Here is a video I made for my EDU 587 Communicating with immigrants course at Georgetown College. Enjoy!
Category Archives: Culture
This is a truly touching story which emphasizes the importance and effectiveness of home visits. This one probably changed this little girl’s perception of school- giving her something to look forward to instead of dread- the math club!
A few years ago, I was called to translate by a social worker at a primary school. A teacher had complained that one of her students never looked her in the eye when spoken to and was painfully shy. The child never participated in class unless it was obligatory and only under duress. She was frequently absent, particularly on days when she had to make a presentation before the class. However, the student was very bright, with excellent grades and careful, neat work. The social worker wanted me to contact the parents and arrange a meeting to discuss a special education placement.
Some intuition obliged me to wonder about the need for special education. I stepped out of my usually neutral role as interpreter and asked the social worker why it was necessary. The more questions I asked, the more both of us questioned the recommendation. I…
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This is very significant to me right now…as I am completing a project on Mexican culture, a large aspect of which is education!
Lysette Taplin is an experienced English language teacher, editor and author of a number of ELT materials. Ahead of this year’s Teacher’s Day in Mexico, she discusses the changing role of the teacher and the implementation of digital tools in the classroom.
Teacher’s Day, celebrated in Mexico on May 15, honors the role educators play in providing students with quality education. Ten to twenty years ago, that role was to be the primary information giver who stood at the front of the classroom “pouring knowledge into passive students who wait[ed] like empty vessels to be filled”. However, now that the 21st century is well under way, our role needs to shift towards becoming a facilitator: giving students an idea, a topic to discuss and providing them with the confidence to communicate. This type of teaching is known as student-centered learning, and has been favored in…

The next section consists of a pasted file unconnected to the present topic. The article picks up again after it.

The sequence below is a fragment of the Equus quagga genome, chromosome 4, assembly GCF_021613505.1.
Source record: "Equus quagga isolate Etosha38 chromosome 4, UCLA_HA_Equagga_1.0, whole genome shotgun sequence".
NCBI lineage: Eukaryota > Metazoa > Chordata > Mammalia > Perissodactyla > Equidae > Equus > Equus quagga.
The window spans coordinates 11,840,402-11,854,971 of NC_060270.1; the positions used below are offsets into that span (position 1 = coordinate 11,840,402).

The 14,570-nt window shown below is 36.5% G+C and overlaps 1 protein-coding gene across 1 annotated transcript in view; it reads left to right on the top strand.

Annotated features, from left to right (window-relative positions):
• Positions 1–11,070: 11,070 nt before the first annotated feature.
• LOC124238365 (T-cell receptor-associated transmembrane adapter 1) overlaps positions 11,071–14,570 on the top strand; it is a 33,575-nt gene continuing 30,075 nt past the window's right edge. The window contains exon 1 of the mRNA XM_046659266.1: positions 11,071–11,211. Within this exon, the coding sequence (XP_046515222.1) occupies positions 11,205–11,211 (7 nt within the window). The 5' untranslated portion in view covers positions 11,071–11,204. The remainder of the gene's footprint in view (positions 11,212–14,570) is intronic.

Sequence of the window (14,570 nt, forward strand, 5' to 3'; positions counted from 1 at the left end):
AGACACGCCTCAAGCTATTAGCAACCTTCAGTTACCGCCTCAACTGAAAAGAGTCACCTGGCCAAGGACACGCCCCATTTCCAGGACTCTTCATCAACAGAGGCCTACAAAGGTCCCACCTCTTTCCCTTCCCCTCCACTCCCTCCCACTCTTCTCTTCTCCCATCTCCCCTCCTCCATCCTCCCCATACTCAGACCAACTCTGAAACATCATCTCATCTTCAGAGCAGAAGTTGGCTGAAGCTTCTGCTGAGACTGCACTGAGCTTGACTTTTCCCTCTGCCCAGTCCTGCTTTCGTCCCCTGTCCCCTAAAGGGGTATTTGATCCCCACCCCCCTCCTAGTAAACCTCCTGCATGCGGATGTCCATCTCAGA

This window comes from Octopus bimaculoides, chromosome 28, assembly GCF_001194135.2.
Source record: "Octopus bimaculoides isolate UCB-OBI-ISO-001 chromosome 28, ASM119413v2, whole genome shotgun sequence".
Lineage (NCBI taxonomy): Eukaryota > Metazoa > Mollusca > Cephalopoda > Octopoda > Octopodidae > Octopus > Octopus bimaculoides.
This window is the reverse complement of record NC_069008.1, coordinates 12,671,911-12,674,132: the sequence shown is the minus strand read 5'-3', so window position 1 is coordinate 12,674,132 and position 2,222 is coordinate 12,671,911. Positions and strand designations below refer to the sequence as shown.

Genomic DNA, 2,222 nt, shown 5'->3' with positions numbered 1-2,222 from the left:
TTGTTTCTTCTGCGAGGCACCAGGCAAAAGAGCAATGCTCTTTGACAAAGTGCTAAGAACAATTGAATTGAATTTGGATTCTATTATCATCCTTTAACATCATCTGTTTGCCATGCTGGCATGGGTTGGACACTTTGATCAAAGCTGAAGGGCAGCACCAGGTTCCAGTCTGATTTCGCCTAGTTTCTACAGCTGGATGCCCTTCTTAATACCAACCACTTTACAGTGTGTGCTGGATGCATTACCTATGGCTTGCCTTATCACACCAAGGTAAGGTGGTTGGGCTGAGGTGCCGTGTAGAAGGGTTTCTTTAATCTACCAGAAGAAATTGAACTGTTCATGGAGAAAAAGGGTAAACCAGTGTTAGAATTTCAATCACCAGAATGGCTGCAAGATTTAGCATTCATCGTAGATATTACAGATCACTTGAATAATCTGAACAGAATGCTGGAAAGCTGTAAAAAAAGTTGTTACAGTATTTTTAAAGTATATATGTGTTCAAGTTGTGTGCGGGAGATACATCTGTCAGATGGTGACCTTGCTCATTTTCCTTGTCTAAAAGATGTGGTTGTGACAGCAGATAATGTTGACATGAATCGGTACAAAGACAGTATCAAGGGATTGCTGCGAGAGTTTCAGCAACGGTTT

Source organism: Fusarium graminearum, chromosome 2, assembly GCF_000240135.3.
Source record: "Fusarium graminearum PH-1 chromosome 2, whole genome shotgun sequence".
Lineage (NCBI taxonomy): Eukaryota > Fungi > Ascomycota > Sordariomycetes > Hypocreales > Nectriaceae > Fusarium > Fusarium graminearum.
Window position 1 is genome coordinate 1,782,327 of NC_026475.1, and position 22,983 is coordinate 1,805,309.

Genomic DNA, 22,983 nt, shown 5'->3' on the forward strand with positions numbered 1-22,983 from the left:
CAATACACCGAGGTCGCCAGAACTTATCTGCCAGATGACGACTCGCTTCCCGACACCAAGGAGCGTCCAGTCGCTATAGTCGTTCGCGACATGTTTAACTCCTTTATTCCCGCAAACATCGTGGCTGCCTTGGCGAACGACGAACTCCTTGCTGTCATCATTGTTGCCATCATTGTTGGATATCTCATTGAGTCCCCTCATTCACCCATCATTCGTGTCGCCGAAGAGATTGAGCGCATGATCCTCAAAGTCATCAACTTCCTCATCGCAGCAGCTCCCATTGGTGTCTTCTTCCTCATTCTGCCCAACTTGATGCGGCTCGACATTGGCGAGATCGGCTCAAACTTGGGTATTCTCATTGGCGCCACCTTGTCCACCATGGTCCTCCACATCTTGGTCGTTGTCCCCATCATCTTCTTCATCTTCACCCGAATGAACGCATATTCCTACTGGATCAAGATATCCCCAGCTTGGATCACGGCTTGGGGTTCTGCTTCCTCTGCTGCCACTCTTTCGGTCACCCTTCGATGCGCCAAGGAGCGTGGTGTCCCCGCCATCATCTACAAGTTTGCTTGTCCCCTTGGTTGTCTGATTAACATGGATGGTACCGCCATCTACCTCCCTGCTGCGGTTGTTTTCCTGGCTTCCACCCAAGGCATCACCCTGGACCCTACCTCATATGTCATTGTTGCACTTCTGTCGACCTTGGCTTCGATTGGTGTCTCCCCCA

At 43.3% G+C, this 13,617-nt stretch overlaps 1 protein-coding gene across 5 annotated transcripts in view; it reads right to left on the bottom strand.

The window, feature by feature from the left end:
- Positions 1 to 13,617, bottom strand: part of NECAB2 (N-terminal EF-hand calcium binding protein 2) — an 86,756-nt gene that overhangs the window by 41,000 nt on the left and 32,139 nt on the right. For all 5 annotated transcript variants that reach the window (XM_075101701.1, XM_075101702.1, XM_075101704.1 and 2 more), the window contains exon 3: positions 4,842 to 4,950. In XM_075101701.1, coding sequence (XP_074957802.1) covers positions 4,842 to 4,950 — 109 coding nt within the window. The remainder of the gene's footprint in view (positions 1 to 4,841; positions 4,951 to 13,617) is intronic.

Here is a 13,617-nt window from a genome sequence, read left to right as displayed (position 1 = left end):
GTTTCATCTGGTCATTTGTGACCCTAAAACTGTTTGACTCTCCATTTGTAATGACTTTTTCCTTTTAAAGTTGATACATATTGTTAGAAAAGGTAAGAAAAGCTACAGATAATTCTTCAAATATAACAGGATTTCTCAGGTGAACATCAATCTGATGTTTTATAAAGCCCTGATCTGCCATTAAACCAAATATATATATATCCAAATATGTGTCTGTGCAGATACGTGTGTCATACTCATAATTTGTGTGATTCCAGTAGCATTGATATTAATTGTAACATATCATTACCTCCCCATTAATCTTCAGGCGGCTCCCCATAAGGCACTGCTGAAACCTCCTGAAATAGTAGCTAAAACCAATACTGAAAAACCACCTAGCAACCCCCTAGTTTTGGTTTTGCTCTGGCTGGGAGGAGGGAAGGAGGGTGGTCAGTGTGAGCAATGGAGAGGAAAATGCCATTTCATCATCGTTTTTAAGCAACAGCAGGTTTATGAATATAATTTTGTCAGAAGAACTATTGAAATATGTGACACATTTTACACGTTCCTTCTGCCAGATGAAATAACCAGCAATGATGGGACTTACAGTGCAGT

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For many teens in school, volunteering is typically a requirement for graduation. Many teens probably don’t like spending their free time cleaning up trash in the park, talking to elderly people in a nursing home, or repainting some old building. I certainly didn’t. Like most teens, I rather wanted to hang out with friends, watch movies, and fool around.
But volunteering is truly a beneficial way for teens to discover new interests, make connections, help others and make an impact in their communities.
Volunteering projects and experiences help teens build character, social skills, independence, and responsibility. Volunteers are given chances to work with people they may or may not know, understand differences of opinion, and solve problems using teamwork.
It also provides ESL students with the perfect opportunity to use their skills in real-life interactions.
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Another good reading from TESOL International. Read this practical piece here: http://exclusive.multibriefs.com/content/the-importance-of-culture-in-esl-teaching/education
Maintaining their own culture better enables students to accept others
Nice article about the realities of ELs in schools, good read and good to share with mainstream colleagues: